“My life was so much better now. Now, it’s time to write a new album. I’d like to try this new stuff, but it’d be nice being able to pay the gas bill,” he continued. “It creeps its way in in various ways. So, I would turn back to the idea of Bowie and think for a minute: ‘F–k, that’s what being an artist is.’ So, there was that kind of influence from a distance, a fan level, aside from the music emotionally connecting with me.”
Reznor will be part of Friday night’s (January 8) all-star streaming tribute on what would have been Bowie’s 74th birthday, “A Bowie Celebration: Just For One Day!” The event is also slated to feature appearances from: Andra Day, Billy Corgan, Adam Lambert, Perry Farrell, Joe Elliott, Gavin Rossdale, actor Gary Oldman, Macy Gray, Ian Astbury, Yungblud, Peter Frampton, Kind Heaven Orchestra vocalist Etty Lau Farrell, Ian Hunter, Anna Calvi, Atticus Ross, Mariqueen Maandig Reznor, Charlie Sexton, Catherine Russell, Lizzy Hale, Gail Ann Dorsey, Michael C. Hall, Bernard Fowler, Corey Glover, Duran Duran, Lena Hall, Judith Hill, Boy George, Taylor Momsen, Ricky Gervais, Gary Barlow and Ground Control (a supergroup consisting of Slipknot’s Corey Taylor, Foo Fighters’ Taylor Hawkins and Jane’s Addiction’s Dave Navarro and Chris Chaney).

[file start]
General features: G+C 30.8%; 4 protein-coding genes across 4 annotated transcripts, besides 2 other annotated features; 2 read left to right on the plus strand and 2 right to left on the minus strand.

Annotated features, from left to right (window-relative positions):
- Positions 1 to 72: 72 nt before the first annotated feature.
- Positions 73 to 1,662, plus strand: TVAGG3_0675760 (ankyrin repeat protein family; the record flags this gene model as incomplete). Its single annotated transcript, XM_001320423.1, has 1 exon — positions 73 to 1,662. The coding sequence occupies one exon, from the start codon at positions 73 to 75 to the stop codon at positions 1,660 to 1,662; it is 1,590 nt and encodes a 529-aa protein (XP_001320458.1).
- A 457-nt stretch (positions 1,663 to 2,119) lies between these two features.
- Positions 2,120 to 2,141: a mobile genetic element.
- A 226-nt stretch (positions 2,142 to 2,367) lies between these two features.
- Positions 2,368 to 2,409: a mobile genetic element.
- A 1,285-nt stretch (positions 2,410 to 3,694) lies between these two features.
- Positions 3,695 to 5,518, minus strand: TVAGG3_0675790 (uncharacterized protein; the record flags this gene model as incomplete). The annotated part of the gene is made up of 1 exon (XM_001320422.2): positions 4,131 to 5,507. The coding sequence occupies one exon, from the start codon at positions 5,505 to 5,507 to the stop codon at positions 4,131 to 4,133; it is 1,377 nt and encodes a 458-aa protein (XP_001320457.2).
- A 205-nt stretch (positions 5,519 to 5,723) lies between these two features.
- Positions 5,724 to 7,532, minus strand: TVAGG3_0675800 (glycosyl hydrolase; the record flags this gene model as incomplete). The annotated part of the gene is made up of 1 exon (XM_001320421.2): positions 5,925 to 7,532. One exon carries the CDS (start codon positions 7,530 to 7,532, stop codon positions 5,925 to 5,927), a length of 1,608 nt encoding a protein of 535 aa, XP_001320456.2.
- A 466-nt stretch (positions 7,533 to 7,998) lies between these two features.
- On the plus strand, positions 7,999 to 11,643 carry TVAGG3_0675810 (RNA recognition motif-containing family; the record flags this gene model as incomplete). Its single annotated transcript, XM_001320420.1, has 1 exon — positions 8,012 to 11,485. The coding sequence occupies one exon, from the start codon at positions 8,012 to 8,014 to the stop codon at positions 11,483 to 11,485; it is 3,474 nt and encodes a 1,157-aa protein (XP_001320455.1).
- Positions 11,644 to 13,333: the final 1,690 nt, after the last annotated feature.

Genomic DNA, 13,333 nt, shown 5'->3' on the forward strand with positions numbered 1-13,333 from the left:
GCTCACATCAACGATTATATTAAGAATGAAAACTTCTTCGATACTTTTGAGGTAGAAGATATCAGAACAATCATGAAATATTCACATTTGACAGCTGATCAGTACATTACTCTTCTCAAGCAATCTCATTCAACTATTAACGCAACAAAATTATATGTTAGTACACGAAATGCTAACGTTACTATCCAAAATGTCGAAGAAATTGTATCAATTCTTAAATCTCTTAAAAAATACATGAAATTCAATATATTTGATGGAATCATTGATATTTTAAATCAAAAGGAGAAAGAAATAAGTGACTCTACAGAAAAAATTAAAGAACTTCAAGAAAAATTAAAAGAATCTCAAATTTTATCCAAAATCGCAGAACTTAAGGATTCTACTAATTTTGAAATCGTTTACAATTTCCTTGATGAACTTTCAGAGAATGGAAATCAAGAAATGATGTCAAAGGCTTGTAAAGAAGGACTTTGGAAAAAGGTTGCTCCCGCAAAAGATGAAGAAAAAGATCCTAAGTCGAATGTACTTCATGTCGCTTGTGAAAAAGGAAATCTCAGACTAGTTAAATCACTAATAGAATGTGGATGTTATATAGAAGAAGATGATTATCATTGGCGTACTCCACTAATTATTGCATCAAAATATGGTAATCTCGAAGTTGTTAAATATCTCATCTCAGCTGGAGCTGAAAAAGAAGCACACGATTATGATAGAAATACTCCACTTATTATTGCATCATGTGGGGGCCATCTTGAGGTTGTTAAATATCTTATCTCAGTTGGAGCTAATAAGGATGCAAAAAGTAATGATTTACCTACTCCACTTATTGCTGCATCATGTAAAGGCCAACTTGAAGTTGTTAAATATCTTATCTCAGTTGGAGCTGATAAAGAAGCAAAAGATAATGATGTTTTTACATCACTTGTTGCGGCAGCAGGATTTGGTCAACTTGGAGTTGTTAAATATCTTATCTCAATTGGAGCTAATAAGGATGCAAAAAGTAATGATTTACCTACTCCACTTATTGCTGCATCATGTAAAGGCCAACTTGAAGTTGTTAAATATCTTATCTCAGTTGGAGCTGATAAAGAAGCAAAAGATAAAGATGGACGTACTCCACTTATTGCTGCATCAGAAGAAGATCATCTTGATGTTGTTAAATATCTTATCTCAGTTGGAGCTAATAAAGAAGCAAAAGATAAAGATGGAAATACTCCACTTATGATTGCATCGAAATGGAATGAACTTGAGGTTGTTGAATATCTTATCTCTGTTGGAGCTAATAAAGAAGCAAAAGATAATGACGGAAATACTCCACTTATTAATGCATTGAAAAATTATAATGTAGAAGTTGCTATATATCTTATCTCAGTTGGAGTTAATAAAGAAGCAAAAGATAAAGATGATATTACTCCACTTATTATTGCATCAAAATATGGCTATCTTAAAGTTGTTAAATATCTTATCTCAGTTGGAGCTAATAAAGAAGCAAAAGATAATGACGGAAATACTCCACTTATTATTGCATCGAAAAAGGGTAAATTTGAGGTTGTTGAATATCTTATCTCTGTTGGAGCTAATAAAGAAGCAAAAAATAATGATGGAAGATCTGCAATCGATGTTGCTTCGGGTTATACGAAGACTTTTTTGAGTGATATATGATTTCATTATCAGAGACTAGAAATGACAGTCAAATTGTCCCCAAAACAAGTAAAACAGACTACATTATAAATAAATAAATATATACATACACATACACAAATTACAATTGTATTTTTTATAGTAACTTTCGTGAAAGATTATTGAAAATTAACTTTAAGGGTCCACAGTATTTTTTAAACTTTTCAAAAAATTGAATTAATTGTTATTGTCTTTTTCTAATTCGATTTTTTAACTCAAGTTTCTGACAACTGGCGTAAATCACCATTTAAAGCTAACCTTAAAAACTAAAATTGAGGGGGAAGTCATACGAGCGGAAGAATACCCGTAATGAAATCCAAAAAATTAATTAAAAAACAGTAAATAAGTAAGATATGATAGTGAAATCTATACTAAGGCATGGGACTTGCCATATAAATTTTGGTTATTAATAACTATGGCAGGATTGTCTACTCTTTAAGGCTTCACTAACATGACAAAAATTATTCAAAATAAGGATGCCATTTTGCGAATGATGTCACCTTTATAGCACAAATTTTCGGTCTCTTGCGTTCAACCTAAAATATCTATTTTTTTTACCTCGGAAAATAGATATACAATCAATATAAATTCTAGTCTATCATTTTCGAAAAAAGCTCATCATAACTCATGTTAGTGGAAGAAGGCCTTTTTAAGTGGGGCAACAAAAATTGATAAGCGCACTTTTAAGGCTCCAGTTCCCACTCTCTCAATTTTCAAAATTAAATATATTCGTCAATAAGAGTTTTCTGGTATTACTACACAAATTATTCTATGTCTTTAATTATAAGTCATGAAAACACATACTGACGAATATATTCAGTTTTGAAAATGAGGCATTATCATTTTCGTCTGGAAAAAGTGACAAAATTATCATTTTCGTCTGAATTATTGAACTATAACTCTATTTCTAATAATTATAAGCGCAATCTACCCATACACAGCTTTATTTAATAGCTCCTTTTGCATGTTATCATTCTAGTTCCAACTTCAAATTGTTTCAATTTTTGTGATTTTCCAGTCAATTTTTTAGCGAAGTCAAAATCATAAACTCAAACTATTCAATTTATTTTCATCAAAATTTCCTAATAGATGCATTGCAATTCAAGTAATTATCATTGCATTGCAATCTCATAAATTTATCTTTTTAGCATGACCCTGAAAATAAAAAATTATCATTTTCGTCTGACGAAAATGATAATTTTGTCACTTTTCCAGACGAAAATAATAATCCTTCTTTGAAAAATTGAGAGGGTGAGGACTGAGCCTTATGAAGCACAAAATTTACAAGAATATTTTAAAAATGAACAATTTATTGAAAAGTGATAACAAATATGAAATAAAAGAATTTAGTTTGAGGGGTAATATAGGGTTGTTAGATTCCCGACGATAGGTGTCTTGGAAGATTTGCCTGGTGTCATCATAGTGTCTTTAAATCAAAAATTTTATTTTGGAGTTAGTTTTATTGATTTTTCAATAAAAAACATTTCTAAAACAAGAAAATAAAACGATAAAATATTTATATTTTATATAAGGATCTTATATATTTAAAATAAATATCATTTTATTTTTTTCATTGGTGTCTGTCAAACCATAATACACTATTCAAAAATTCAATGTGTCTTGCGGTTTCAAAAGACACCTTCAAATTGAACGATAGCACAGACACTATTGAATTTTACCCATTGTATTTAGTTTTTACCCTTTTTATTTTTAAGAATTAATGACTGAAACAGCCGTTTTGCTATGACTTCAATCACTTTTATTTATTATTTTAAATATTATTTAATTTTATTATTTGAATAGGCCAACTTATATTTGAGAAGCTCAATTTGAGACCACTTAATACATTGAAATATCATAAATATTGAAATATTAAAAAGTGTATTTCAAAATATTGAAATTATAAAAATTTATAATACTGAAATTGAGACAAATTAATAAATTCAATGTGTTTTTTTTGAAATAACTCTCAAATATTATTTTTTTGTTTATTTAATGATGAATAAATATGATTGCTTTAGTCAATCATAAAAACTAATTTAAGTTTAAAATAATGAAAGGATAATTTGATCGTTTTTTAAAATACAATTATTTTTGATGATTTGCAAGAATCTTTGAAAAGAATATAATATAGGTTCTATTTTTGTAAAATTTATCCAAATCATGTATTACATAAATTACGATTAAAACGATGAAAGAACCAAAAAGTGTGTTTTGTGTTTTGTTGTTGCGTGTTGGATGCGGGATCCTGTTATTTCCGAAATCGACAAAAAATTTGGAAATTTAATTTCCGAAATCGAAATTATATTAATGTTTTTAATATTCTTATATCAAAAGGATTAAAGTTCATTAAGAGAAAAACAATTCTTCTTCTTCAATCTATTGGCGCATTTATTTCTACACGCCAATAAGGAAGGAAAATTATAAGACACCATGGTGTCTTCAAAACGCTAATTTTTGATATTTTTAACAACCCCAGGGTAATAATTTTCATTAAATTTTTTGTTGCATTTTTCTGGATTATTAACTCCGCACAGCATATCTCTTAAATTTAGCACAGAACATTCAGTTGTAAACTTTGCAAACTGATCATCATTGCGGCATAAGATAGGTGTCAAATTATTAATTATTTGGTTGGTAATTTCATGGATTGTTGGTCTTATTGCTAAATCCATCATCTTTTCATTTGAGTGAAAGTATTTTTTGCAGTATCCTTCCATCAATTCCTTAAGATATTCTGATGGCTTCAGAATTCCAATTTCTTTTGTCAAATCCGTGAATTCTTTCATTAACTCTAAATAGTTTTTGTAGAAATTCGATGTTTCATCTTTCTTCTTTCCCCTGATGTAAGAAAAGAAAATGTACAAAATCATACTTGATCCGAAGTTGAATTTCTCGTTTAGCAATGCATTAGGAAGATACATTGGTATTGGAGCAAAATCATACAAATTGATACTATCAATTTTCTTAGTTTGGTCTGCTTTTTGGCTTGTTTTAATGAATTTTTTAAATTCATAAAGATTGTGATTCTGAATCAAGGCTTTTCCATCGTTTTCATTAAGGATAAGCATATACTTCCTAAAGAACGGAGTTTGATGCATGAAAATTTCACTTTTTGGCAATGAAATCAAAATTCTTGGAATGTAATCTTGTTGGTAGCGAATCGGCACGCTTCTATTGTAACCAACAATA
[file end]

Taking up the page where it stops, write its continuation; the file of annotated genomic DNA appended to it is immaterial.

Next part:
In recalling how Bowie’s music inspired him, Reznor said while moving through his catalog he marveled at Bowie’s ability to “become the best archetype for someone who has a fantastic voice and was kind of an actor pretending to be a rock star, in a way, which seemed to give him the ability to reinvent himself in ways that just felt like it would take a lot of courage to have had success at something and then throw it away and try something new.”
The biggest turning point came when Bowie reached out to see if NIN would be willing to open for him on an amphitheater tour in support of his 1995 Outside album. “Anytime someone would mention him and ask me questions, I would talk about Low and how much he influenced The Downward Spiral, and maybe it crossed his awareness to where he said, ‘You’re the only band I want to play with us. Would you be up for opening for us on an amphitheater tour?’ F–k, yes,'” he said. “I had just got done saying I couldn’t tour for another … We had just toured for two and a half years, and I was imploding. I needed to get off the road. Then, ‘Hey, would you like to go?’ Yes, when are we leaving? ‘How about in a month?’ Okay, I’m right there.”
And though being on the road with his hero made him both “terrified and intimidated,” Reznor said he got to meet the “actual human being” behind the ever-changing facade and absolutely lived up to the image he’d built in his mind. “What really left the biggest impression on me was there I was in a bad state of addiction and kind of going down the toilet,” he said of his struggles at the time. “And he was on the other end to have come out of it. And there were the few kind of big brother / fatherly times where he’d call me aside and kind of get on my s–t: You need to get your s–t together. It doesn’t have to end up down there. He didn’t say this, but look at where he was. He was happy. He was still taking chances.”
Reznor said he still listens to and thinks of Bowie “all the time,” grateful for the time when their lives intersected and the immeasurable help his mentor had in pulling him through dark times. “And I can hear his voice,” he said. “He penetrated through the layers of bulls–t that I’d built around myself. I’m grateful for that.”